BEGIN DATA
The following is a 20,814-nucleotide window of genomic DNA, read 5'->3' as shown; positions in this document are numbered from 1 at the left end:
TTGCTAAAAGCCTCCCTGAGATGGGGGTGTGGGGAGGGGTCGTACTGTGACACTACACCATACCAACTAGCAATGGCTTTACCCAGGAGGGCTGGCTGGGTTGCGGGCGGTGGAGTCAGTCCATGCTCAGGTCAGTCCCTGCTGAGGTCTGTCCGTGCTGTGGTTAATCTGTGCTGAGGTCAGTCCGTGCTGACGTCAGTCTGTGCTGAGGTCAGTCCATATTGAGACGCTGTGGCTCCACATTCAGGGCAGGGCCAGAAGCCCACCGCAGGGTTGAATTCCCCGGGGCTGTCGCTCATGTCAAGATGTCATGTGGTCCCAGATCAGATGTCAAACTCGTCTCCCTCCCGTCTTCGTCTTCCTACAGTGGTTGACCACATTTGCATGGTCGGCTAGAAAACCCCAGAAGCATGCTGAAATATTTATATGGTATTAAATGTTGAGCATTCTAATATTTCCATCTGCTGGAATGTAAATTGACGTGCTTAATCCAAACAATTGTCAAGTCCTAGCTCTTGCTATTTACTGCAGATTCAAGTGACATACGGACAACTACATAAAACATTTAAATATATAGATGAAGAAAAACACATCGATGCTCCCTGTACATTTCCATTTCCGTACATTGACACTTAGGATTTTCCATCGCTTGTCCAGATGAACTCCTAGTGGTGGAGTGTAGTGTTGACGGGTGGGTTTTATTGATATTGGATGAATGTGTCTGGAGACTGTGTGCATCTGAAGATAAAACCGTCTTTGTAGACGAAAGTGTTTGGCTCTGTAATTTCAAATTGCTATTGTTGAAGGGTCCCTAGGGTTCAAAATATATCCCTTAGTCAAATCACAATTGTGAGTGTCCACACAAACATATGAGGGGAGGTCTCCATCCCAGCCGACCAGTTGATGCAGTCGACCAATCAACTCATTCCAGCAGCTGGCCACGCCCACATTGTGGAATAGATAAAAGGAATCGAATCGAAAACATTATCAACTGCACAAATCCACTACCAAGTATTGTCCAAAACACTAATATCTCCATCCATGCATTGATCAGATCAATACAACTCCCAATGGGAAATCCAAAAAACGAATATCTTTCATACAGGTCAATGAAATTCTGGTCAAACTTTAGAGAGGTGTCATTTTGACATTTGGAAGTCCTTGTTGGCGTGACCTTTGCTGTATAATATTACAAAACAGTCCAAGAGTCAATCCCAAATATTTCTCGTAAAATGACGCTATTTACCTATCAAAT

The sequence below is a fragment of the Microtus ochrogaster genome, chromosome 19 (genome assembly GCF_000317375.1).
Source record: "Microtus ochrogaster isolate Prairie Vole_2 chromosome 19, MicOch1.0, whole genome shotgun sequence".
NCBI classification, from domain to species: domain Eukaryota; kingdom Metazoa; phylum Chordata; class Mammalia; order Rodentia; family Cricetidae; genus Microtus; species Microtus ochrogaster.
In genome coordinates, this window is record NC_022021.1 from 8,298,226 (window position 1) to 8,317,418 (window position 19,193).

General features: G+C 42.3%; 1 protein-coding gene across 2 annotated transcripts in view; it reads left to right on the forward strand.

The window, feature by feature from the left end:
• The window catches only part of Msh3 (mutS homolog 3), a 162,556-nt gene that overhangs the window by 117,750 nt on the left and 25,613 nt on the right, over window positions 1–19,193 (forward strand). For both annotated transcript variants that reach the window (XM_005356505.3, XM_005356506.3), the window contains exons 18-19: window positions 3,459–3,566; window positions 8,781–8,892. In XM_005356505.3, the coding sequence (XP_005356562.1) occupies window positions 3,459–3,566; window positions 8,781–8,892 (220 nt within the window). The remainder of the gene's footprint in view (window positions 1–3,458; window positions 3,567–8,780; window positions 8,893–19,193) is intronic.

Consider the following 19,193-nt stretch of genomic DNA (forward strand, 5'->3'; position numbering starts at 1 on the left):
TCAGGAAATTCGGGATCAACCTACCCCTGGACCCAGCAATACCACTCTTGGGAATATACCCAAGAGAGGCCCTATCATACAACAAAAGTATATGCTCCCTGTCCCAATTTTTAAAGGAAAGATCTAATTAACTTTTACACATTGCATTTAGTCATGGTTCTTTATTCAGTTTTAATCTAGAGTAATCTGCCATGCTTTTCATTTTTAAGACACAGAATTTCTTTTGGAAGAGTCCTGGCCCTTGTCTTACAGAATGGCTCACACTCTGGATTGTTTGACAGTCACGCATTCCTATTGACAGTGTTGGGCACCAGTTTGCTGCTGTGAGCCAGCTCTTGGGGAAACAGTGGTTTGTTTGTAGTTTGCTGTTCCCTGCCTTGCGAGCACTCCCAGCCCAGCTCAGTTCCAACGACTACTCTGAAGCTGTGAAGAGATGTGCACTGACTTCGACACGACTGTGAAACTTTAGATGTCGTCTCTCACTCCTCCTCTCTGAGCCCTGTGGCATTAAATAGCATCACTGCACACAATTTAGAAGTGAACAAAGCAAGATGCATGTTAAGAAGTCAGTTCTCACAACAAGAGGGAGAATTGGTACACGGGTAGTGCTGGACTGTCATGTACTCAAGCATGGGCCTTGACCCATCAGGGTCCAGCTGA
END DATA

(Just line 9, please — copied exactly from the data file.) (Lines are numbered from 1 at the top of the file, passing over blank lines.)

• The window catches only part of Msh3 (mutS homolog 3), a 162,556-nt gene that overhangs the window by 117,750 nt on the left and 25,613 nt on the right, over window positions 1–19,193 (forward strand). For both annotated transcript variants that reach the window (XM_005356505.3, XM_005356506.3), the window contains exons 18-19: window positions 3,459–3,566; window positions 8,781–8,892. In XM_005356505.3, the coding sequence (XP_005356562.1) occupies window positions 3,459–3,566; window positions 8,781–8,892 (220 nt within the window). The remainder of the gene's footprint in view (window positions 1–3,458; window positions 3,567–8,780; window positions 8,893–19,193) is intronic.